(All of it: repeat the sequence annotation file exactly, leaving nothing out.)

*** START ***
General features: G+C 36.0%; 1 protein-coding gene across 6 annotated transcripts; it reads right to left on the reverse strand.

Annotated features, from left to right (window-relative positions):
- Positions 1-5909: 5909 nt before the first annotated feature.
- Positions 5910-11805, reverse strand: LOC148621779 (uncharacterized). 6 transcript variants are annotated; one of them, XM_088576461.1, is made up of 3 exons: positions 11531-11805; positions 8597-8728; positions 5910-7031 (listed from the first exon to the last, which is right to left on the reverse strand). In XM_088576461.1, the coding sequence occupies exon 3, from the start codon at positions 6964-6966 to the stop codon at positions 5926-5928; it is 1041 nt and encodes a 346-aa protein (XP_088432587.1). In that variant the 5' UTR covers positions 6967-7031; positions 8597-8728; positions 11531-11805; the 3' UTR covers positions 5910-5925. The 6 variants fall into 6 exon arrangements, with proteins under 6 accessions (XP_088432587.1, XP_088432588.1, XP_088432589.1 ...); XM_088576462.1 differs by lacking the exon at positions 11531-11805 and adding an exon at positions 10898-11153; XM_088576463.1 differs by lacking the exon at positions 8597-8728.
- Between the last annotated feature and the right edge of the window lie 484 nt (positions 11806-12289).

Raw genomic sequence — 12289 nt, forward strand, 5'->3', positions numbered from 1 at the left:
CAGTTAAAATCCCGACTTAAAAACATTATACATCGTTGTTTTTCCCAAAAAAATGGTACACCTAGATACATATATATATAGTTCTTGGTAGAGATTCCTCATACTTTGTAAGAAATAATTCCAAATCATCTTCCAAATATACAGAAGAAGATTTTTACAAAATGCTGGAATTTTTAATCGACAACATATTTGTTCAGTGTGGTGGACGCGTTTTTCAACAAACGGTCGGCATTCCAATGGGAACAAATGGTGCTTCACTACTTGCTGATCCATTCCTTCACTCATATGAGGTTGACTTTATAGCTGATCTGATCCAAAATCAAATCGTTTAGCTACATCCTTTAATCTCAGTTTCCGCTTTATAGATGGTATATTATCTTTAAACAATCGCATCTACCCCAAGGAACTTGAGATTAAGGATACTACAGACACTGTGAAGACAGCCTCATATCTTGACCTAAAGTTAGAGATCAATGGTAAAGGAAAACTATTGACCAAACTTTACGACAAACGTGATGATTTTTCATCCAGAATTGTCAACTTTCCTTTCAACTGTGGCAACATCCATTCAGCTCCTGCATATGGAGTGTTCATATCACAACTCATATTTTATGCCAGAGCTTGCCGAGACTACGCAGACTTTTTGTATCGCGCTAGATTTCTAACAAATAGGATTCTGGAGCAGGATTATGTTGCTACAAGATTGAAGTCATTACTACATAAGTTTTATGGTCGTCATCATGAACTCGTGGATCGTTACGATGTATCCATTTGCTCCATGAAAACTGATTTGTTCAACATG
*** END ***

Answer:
General features: G+C 36.0%; 1 protein-coding gene across 6 annotated transcripts; it reads right to left on the reverse strand.

Annotated features, from left to right (window-relative positions):
- Positions 1-5909: 5909 nt before the first annotated feature.
- Positions 5910-11805, reverse strand: LOC148621779 (uncharacterized). 6 transcript variants are annotated; one of them, XM_088576461.1, is made up of 3 exons: positions 11531-11805; positions 8597-8728; positions 5910-7031 (listed from the first exon to the last, which is right to left on the reverse strand). In XM_088576461.1, the coding sequence occupies exon 3, from the start codon at positions 6964-6966 to the stop codon at positions 5926-5928; it is 1041 nt and encodes a 346-aa protein (XP_088432587.1). In that variant the 5' UTR covers positions 6967-7031; positions 8597-8728; positions 11531-11805; the 3' UTR covers positions 5910-5925. The 6 variants fall into 6 exon arrangements, with proteins under 6 accessions (XP_088432587.1, XP_088432588.1, XP_088432589.1 ...); XM_088576462.1 differs by lacking the exon at positions 11531-11805 and adding an exon at positions 10898-11153; XM_088576463.1 differs by lacking the exon at positions 8597-8728.
- Between the last annotated feature and the right edge of the window lie 484 nt (positions 11806-12289).

Raw genomic sequence — 12289 nt, forward strand, 5'->3', positions numbered from 1 at the left:
CAGTTAAAATCCCGACTTAAAAACATTATACATCGTTGTTTTTCCCAAAAAAATGGTACACCTAGATACATATATATATAGTTCTTGGTAGAGATTCCTCATACTTTGTAAGAAATAATTCCAAATCATCTTCCAAATATACAGAAGAAGATTTTTACAAAATGCTGGAATTTTTAATCGACAACATATTTGTTCAGTGTGGTGGACGCGTTTTTCAACAAACGGTCGGCATTCCAATGGGAACAAATGGTGCTTCACTACTTGCTGATCCATTCCTTCACTCATATGAGGTTGACTTTATAGCTGATCTGATCCAAAATCAAATCGTTTAGCTACATCCTTTAATCTCAGTTTCCGCTTTATAGATGGTATATTATCTTTAAACAATCGCATCTACCCCAAGGAACTTGAGATTAAGGATACTACAGACACTGTGAAGACAGCCTCATATCTTGACCTAAAGTTAGAGATCAATGGTAAAGGAAAACTATTGACCAAACTTTACGACAAACGTGATGATTTTTCATCCAGAATTGTCAACTTTCCTTTCAACTGTGGCAACATCCATTCAGCTCCTGCATATGGAGTGTTCATATCACAACTCATATTTTATGCCAGAGCTTGCCGAGACTACGCAGACTTTTTGTATCGCGCTAGATTTCTAACAAATAGGATTCTGGAGCAGGATTATGTTGCTACAAGATTGAAGTCATTACTACATAAGTTTTATGGTCGTCATCATGAACTCGTGGATCGTTACGATGTATCCATTTGCTCCATGAAAACTGATTTGTTCAACATG